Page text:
Taco Bell hopes its alcohol marketing ploy will bring in significant revenue, and additional fast food brands will come on board to do the same. The outcome? A steep and dangerous increase in alcohol outlet density and alcohol-related harm - and a disturbing public health problem. Adding alcohol to the menu of a fast food giant directly counters the US Community Preventive Services Task Force recommendations to prevent excess alcohol consumption and harm to individuals and communities.

With more than 5,800 locations in the US, and a brand known for the ease with which someone can swing by to pick up an inexpensive taco or twelve, Taco Bell adding alcohol to its menu will spell success for attracting the youth demographic, and disaster for public health.

Spirits producers sponsor Harvard professorship

July 27, 2015


Distilled spirits producers such as Diageo and Bacardi, hiding behind the newly-renamed Foundation for Advancing Alcohol Responsibility (FAAR), generated media attention in July for a new $3.3 million endowed chair at Harvard Medical School's Cambridge Health Alliance (CHA).

FAAR is the new iteration of the Century Council, and an arm of the Distilled Spirits Council of the United States (DISCUS).

The endowment allows spirits producers to ride the coattails of a world-renowned, iconic, Ivy League research brand: Harvard Medical School. And it's not the first or only time Harvard and its Cambridge Health Alliance have joined with the alcohol industry. The Division on Addiction located within CHA has accepted project funding from Big Beer's Heineken as well as spirits producers. Howard Shaffer, the first awardee to this alcohol industry-endowed chair, was a lead investigator on the Heineken and spirits projects.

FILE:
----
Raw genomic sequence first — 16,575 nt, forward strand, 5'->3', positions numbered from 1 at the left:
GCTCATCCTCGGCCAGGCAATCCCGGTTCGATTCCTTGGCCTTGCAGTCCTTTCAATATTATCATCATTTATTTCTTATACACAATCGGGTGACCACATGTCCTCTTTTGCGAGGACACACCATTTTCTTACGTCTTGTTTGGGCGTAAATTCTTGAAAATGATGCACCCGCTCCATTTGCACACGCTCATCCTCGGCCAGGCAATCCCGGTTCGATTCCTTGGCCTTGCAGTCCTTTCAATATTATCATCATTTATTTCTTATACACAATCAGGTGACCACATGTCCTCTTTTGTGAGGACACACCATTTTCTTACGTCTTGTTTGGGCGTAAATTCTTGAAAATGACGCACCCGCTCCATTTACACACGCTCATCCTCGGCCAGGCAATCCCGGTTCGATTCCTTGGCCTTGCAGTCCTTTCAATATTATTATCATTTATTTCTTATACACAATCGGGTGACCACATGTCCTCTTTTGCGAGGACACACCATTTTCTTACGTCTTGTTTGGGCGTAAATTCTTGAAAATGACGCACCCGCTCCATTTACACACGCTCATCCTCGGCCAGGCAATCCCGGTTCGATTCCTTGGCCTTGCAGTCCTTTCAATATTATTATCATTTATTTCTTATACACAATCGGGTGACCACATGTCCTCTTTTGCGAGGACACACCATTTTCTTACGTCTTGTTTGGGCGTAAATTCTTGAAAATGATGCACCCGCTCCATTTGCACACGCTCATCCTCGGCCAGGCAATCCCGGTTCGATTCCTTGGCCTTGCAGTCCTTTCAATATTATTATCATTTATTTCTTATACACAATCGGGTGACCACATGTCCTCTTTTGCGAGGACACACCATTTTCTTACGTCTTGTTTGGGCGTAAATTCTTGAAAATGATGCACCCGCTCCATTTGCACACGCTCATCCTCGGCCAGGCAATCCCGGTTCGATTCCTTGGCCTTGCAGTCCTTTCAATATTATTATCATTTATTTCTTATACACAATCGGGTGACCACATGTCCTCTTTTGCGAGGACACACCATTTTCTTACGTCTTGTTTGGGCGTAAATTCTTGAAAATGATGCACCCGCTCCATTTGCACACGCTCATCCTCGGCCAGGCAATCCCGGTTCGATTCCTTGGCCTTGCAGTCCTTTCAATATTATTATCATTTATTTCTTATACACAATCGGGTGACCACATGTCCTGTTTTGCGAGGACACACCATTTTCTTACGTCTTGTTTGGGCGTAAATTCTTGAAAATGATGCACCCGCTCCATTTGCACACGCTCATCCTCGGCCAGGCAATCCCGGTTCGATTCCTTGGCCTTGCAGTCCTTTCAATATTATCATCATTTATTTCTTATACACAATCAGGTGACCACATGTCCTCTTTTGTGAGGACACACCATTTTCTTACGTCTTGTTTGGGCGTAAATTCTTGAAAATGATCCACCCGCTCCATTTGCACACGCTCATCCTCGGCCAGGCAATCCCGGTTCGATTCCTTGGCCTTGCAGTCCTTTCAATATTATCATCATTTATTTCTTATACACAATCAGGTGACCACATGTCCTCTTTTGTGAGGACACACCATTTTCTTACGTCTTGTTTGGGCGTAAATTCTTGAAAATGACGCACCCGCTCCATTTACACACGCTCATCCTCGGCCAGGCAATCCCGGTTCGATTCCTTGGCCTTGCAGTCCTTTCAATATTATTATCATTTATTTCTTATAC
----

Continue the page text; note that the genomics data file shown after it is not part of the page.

These funding relationships between alcohol corporations and institutions of higher education, particularly research institutions, are highly problematic and concerning. The relationships allow the alcohol industry to push its "drink responsibly" agenda with increased credibility from association with the Harvard Medical School brand. The "drink responsibly" research agenda places all of the focus and responsibility on individual drinkers to stop drinking the products which are produced and marketed to get them to keep drinking, and drink more of that product. Often research scientists with alcohol industry-endowed salaries or projects sponsored by the industry write op-eds, letters to the editor, commentaries, and articles in scientific journals without acknowledging the source of the research funding or including a statement of their conflict of interest.

If the spirits producers really wanted to "advance alcohol responsibility," they would hold themselves accountable and change their own business practices that make it more likely, and easier, for high-risk drinking and alcohol-related harm to occur. Socially responsible alcohol corporations would stop promoting and funding their own version of public health, while actively opposing the most effective policies available to reduce alcohol-related harm.

As the work from the U.S. Community Preventive Services Task Force makes clear, the cost of alcohol-related harm to states and their residents from excessive drinking is both concerning and modifiable. Costs from alcohol-related harm were more than $5.1 billion in 2006 dollars in Massachusetts - home to the new "drink responsibly" industry-endowed chair at Harvard Medical School.